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Root Cause Analysis and Proximate Cause

Root cause analysis is “a systematic process for identifying ‘root causes’ of problems or events and an approach for responding to them.” (Washington State Department of Enterprise Services). Root cause analysis is an approach to prevent problems before they occur because said problems are either likely to occur or are reasonably foreseeable. Id.

Proximate cause, otherwise known as “legal cause”, is an event that is so related to an injury, that the law determines the event to be the cause of an injury. For example, if Person A gets hit by a car driven by Person B, and Person B wasn’t paying attention, Person B (and their inattention – negligence) is said to be the proximate cause of Person A’s injuries. Person A’s mother is technically a cause of the injury because if she didn’t birth Person A, s/he would not have been injured. However, Person A’s mother would not be considered to be the proximate cause of Person A’s injuries because the car crash with Person B was so attenuated and unconnected from Person A’s birth.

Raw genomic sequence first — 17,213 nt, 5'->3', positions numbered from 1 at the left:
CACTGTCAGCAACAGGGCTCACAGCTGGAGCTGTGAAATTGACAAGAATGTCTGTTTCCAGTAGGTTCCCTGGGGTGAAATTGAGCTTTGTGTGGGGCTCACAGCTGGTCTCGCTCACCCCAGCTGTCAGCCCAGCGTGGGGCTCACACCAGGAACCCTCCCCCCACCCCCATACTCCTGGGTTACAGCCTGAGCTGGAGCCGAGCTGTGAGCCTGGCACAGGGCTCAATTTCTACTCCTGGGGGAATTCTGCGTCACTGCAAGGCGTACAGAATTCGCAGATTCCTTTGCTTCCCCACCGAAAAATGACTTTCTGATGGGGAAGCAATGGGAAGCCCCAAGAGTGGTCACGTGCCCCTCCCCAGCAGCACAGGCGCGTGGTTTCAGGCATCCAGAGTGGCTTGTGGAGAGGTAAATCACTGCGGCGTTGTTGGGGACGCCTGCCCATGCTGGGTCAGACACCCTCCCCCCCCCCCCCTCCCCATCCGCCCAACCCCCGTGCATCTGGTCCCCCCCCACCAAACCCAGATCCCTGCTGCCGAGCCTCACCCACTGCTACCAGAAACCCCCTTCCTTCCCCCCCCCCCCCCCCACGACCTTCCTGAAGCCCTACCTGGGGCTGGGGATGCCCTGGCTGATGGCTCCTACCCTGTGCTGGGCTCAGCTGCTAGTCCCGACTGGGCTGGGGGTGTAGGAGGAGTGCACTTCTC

What do root cause analysis and proximate cause have to do with one another?

In order to determine appropriate root causes for problems means that you have a fundamental understanding of proximate causation. The opposite is also true – meaning, if you understand proximate causation, you should be able to engage in a process with the goal of identifying root cause(s). Being able to identify the cause of a problem (or a harm), means that a solution can be found and that data used for that solution can be used to help solve other problems.

There may be several root causes of a problem as there may be several proximate causes of an injury.

Enter Corporate Responsibility 

Companies that interact with the general public (such as manufacturers or utility companies) have a responsibility to engage in management/oversight practices and protocols to determine root causes of problems and to enact procedures to curb against foreseeable defective processes. Doing so helps not only protect the public from potential future threats of harm due to malfunction or misfeasance, but also ensures better and more reliable goods and services. Further, companies have the resources and the best understanding of their product or utility to be able to engage in this function. The public relies on companies to engage in these protocols for public safety.

A company that fails to engage in root cause analysis can be said to be willfully blind to known hazards that they have failed to protect the public from. This willful blindness then becomes not only a cause of injury, but, perhaps the proximate cause of a person’s injury.

If you know someone who has been injured by a defective product, drug, medical device or a utility, Romano Law Group may be able to help you. Please give us a call at 561-533-6700 for a free consultation. Learn more about our experience in defective products and defective drugs and medical devices.

Corey B. Friedman, Esq.